Schools of Thought in Economics
Edited by Gilbert Faccarello and Heinz D. Kurz
Chapter 16: Marxism(s)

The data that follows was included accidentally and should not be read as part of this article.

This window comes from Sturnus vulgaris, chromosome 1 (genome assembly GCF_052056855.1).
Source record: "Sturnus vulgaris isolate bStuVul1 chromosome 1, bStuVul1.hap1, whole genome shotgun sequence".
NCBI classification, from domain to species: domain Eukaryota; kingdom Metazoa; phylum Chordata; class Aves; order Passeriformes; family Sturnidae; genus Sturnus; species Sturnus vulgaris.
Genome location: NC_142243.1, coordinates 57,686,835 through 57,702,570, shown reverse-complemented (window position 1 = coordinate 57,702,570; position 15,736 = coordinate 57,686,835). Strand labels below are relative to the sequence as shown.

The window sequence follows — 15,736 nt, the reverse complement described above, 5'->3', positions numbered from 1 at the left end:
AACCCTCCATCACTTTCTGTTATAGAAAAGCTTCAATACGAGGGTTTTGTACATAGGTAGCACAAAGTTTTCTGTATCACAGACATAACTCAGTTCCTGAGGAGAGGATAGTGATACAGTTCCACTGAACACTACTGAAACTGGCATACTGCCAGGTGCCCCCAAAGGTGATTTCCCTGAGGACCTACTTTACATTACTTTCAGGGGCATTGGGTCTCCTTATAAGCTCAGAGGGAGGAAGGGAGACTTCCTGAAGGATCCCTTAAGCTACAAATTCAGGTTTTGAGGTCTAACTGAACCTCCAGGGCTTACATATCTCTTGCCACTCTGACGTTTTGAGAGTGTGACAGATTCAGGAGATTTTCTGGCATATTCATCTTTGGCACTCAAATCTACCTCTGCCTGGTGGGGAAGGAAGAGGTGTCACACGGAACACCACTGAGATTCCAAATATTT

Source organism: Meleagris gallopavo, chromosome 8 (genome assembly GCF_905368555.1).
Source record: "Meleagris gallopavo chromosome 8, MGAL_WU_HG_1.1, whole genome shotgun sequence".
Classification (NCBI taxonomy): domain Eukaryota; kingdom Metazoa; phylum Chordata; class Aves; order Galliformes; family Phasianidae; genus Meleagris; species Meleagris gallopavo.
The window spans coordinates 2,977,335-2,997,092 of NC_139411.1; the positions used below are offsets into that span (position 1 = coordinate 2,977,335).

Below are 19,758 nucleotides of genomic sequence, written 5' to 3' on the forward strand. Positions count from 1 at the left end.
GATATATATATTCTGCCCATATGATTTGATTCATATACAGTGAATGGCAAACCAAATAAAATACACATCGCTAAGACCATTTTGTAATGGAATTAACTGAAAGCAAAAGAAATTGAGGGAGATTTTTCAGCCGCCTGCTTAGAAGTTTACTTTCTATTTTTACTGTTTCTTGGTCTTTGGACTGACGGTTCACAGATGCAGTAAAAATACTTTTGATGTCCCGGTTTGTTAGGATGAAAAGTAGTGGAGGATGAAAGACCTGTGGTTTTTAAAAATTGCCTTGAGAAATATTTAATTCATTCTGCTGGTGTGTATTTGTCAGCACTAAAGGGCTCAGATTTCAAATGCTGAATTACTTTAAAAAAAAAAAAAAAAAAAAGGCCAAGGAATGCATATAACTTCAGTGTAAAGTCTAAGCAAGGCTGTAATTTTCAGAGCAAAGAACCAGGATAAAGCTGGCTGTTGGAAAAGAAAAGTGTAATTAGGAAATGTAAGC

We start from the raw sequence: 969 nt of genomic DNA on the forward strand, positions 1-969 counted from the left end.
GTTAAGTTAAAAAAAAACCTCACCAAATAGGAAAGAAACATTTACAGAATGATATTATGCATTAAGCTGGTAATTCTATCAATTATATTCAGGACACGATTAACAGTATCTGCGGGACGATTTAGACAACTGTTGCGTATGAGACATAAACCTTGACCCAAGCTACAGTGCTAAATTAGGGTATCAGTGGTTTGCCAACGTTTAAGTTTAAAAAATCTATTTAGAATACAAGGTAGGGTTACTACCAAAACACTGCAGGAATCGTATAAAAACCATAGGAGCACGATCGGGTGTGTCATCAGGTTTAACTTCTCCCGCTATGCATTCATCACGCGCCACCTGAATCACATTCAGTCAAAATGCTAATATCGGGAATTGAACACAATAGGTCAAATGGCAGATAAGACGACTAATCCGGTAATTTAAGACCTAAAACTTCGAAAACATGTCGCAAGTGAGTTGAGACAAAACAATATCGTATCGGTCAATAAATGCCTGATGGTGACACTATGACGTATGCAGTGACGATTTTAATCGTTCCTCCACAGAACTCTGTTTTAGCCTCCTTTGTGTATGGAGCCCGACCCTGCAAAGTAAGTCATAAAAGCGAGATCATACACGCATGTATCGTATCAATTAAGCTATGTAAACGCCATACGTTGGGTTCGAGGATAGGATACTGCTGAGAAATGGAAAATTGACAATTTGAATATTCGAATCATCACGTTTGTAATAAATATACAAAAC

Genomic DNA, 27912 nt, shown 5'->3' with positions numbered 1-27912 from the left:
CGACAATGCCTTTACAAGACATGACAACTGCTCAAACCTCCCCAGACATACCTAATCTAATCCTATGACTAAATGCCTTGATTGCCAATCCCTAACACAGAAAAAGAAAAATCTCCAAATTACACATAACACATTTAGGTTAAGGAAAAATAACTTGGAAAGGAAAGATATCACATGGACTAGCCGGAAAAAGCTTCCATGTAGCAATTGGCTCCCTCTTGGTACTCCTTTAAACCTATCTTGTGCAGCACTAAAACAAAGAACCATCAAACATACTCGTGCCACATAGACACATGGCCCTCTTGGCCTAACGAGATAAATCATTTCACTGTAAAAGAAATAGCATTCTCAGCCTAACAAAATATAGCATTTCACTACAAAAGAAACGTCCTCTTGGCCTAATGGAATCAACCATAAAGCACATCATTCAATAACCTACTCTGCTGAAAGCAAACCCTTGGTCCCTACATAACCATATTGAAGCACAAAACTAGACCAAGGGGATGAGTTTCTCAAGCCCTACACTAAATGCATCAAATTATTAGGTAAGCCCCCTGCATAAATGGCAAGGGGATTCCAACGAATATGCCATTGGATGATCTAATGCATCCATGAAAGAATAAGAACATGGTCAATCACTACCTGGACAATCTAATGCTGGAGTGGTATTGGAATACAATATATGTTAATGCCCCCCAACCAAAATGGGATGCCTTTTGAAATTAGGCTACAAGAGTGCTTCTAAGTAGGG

Marx saw himself as the heir and critic of classical political economy, which concentrated its attention on the production and distribution of the means of subsistence (Dobb 1973). Ricardo and his followers explained the evolution of modern economies in terms of the fundamental conflict between the different social classes in a predominantly agricultural society where the producers enjoyed a bare minimum standard of living and the surplus product was shared between landlords and capitalist farmers. The size of the surplus, relative to total output, set a maximum limit on the rate of growth; actual growth depended on the relative shares of thrifty capitalists and prodigal landlords. Marx himself defined the subject matter of the political economy of capitalism as the production, distribution, consumption and exchange of commodities, which are useful products of human labour destined for sale on markets rather than for direct use. He privileged production over the other categories, not only in the explanation of distribution, consumption and exchange, but also in accounting for the nature of the state and forms of social consciousness. According to the principle of historical materialism, the relations that define the economic system, and the institutions of politics and the law, as well as the dominant forms of social consciousness, are all ultimately determined by the requirements of the productive forces, which consist of means of production and human labour power. The productive relations are relations of power, and usually also of ownership, over the productive forces. Three propositions are central to historical materialism. The development thesis states that human creative intelligence, reacting to scarcity, makes the productive forces develop over time. The primacy thesis asserts that it is the level of development reached by the productive forces that explains the nature of the productive relations, which in turn account for the nature of the superstructure (non-economic institutions such as the legal system and the state). Most important for the dynamic of history, the fettering thesis states that, when the productive relations become a shackle on the development of the productive forces, they will change in order to break the fetters (Marx 1859 ; Cohen 1978).
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